vineri, 13 iulie 2012

Noam Chomsky interviewed by IASR

Noam Chomsky is an American linguist, philosopher, cognitive scientist, historian, and activist. He is an Institute Professor and Professor (Emeritus) in the Department of Linguistics & Philosophy at MIT, where he has worked for over 50 years. Chomsky has been described as the "father of modern linguistics. and a major figure of analytic philosophy. His work has influenced fields such as computer science, mathematics, and psychology.
Ideologically identifying with anarcho-syndicalism and libertarian socialism, Chomsky is known for his critiques of U.S. foreign policy and contemporary capitalism and he has been described as a prominent cultural figure. His media criticism has included Manufacturing Consent: The Political Economy of the Mass Media (1988), co-written with Edward S. Herman, an analysis articulating the propaganda model theory for examining the media.
IASR (Anarcho-Syndicalist Initiative from Romania) had the chance to be granted a short interview.

IASR: Prof. Chomsky, thank you for according us this interview. In countries such as Romania, there is a certain difficulty to be a leftist, or especially to hold a libertarian socialist point of view. Can you briefly describe what you think is libertarian socialism and how can we reproach the term socialism in such a country?

CHOMSKY: Libertarian socialism, as I understand it, is a child of the Enlightenment.  Its primary goal is to replace social fetters with social bonds, in the words of Wilhelm von Humboldt, one of the founders of classical liberalism.  In some respects libertarian socialism is the inheritor of classical liberalism, a matter discussed by Rudolf Rocker, one of the leading advocates of anarchosyndicalism, an array of similar notions.   It is not a fixed doctrine, and there is room within it for considerable debate and disagreement, but there are some basic ideas: the dismantling of authoritarian and hierarchic structures unless they can demonstrate their legitimacy (which is rare) and establishment of a society based on free association, popular control of institutions and decision-making, federalist arrangements of broader scope, and similar conceptions over the entire range of human life and social existence.

IASR: Even if it’s a favorable climate for social unrest, can you pinpoint a few reasons to the apparent stagnation of the movement?

CHOMSKY: I do not think this is a period of stagnation.  On the contrary, there is a revival of such notions in many forms: the “horizontalism” of the Occupy movements and others like them, the substantial growth of cooperative movements and worker-owned enterprises, and much else.

IASR: There is a general worry within the radical left, that the Ocuppy movement is trying to be coopted by the liberal establishment. Is there any truth in this? And could Occupy eventually transcend and become a more revolutionary force?

CHOMSKY: We can take for granted that if a genuine popular movement develops that challenges power and privilege, it will face efforts to destroy or co-opt it, or both.  That’s entirely predictable.  Whether Occupy can resist these efforts, we can’t predict, and needn’t try.  What’s important is to resist them.  I don’t think that circumstances are ripe for a truly revolutionary movement in the industrial societies.  One prerequisite would be broad recognition that issues of real concern cannot be addressed within the framework of existing institutions, and that is far from being the case.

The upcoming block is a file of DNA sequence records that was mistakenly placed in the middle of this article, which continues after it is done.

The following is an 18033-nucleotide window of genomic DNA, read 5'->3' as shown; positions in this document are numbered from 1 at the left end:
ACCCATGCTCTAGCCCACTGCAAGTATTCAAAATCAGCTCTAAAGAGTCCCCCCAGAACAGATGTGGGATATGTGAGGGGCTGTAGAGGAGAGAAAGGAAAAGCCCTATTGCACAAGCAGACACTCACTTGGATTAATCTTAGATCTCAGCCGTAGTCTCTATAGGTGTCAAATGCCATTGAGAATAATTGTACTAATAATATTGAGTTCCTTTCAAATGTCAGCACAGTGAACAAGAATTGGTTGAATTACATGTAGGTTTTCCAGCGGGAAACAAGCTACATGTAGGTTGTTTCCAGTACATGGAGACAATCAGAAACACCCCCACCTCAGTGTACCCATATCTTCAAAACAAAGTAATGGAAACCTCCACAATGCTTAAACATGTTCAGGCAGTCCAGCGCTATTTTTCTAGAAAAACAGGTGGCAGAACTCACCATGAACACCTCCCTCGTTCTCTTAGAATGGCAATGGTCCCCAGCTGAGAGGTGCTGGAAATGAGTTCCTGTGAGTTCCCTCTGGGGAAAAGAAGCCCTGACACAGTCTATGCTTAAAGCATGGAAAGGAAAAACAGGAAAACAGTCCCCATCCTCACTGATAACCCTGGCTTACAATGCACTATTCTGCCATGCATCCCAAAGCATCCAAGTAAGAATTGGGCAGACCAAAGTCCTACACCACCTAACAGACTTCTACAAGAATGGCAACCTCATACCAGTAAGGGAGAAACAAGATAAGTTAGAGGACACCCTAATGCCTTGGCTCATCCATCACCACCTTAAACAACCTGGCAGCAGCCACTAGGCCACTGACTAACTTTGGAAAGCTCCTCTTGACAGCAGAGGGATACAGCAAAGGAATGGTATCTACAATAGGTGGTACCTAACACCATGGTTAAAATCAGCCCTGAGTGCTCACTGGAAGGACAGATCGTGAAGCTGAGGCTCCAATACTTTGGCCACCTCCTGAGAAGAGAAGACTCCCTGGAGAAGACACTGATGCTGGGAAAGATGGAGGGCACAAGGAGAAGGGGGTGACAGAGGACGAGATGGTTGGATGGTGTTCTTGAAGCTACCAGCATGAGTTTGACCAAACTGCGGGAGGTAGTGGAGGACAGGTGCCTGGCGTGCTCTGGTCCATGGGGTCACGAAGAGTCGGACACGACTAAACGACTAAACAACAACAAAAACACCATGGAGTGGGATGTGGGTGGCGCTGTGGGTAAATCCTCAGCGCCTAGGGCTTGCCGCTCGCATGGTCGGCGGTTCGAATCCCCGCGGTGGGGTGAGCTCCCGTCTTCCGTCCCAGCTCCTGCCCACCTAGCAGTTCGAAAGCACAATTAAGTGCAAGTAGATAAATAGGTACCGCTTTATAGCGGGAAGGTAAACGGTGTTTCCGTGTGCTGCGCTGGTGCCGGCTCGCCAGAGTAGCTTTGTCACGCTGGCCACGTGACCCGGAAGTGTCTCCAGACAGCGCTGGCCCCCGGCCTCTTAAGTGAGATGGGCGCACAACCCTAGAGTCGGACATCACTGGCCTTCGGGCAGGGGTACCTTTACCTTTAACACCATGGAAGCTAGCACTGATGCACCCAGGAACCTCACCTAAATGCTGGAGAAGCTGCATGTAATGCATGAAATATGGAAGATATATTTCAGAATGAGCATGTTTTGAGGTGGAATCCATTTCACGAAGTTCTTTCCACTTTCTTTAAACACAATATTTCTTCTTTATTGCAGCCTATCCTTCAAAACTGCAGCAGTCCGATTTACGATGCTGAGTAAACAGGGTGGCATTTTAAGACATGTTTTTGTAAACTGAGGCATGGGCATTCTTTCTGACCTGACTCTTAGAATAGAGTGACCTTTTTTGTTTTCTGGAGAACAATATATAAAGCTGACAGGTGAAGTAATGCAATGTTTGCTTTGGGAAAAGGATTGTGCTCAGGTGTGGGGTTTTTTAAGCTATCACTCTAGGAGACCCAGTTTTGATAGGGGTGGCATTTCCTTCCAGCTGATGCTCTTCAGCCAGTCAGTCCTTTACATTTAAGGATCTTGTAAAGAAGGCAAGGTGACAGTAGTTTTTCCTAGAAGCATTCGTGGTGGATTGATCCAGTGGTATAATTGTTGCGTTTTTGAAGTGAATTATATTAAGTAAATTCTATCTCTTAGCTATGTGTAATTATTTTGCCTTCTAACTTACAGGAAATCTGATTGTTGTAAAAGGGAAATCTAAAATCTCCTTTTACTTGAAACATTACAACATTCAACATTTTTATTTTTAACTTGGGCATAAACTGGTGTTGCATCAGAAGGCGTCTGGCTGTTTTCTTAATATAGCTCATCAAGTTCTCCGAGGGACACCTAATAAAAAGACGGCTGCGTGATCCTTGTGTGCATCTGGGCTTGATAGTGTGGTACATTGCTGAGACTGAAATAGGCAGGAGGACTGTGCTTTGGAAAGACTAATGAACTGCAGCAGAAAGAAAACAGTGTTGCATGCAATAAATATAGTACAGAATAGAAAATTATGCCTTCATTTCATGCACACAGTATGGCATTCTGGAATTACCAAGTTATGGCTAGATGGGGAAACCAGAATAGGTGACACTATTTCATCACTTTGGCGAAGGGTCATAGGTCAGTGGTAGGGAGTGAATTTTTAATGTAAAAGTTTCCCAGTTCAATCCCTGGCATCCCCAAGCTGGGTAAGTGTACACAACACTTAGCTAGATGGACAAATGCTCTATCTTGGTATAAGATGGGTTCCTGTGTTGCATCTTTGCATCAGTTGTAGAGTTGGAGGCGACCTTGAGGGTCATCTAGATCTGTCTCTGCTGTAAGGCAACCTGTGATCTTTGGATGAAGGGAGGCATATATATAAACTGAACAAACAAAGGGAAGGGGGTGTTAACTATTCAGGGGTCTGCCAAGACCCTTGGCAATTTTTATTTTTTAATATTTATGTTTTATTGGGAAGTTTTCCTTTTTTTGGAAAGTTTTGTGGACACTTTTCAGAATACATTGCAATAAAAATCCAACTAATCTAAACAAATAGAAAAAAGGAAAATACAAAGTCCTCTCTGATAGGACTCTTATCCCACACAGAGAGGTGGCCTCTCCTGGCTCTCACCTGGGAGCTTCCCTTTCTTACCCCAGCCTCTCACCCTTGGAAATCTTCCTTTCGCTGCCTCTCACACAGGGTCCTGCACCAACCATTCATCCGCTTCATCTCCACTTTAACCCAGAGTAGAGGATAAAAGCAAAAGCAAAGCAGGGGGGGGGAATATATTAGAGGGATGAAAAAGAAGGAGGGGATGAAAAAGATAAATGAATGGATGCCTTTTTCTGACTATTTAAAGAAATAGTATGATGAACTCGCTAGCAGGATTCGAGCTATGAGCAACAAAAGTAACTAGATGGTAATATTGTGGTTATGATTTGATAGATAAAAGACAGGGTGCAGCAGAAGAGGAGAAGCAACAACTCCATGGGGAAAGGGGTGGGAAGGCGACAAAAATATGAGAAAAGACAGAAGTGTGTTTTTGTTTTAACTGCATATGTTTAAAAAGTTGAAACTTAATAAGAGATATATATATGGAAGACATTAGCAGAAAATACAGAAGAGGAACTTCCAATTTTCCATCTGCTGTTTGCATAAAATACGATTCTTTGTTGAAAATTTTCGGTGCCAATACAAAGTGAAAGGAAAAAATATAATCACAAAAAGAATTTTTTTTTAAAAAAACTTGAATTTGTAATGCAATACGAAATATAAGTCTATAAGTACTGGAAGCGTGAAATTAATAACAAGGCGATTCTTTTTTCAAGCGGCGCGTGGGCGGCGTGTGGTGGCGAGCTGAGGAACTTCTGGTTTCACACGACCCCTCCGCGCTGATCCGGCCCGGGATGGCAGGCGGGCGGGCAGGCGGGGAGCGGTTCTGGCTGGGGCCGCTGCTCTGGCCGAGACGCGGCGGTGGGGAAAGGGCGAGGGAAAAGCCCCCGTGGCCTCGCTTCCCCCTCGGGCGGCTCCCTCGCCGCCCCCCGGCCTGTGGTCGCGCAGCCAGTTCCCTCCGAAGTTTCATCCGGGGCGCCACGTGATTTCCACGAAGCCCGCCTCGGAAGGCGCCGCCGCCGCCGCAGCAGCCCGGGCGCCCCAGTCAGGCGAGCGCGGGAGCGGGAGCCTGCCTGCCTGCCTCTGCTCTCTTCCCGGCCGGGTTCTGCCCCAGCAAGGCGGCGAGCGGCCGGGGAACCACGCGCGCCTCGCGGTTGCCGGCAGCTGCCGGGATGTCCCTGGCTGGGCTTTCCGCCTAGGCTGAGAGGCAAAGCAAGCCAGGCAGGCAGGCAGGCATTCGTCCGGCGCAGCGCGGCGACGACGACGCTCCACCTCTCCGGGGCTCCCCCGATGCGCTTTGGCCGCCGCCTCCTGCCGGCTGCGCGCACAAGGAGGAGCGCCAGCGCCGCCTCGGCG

IASR: Lastly, as a long time libertarian socialist, how can one hold to such independent views in a world based on partisanship?

CHOMSKY: If partisanship is disagreement, it can be a perfectly healthy phenomenon, the source of discovery, innovation, new insight, and more effective action.  If it descends into rigid dogmatism, then it is a harmful force that should be overcome.  But there are plenty of opportunities open for holding independent views, and acting on them.

miercuri, 23 mai 2012

What is nationalism?

I. Origin of the nationalist doctrine.
"Nationalism is an infantile disease. It is the measles of mankind." - Albert Einstein 

Nationalism is a doctrine which appeared as a reaction against anarchist ideas in the nineteenth-century, along with statism. Both statism and nationalism have formed in time the core of authoritarian political orientations: Bolshevism, fascism, national socialism. These have led to the largest known catastrophes in human history.

The arguments of nationalist ideology represent the philosophical reflections inspired by German idealists and romantics. Hegel argued that the state is more superior than the individual and it is the highest form of consciousness. Such a consideration leads automatically to the condemnation of freedom, the denial of civil rights and the arbitrary and unjust rulings over peoples lives. Hegel's speculative philosophy inspired a century later, Nazi ideology.
II. Similarities between Bolshevism and fascism or between national-communism and National Socialism.

"Fascism is a religion. The twentieth century will be known in history as the century of Fascism" - Benito Mussolini

Therefore, nationalism can be identified as both common in fascist ideology and in the forms communism took over the twentieth century. Socialism in its roots was internationalist, but the statist form it took was bound towards nationalism and authoritarianism: thus the name of national-communism.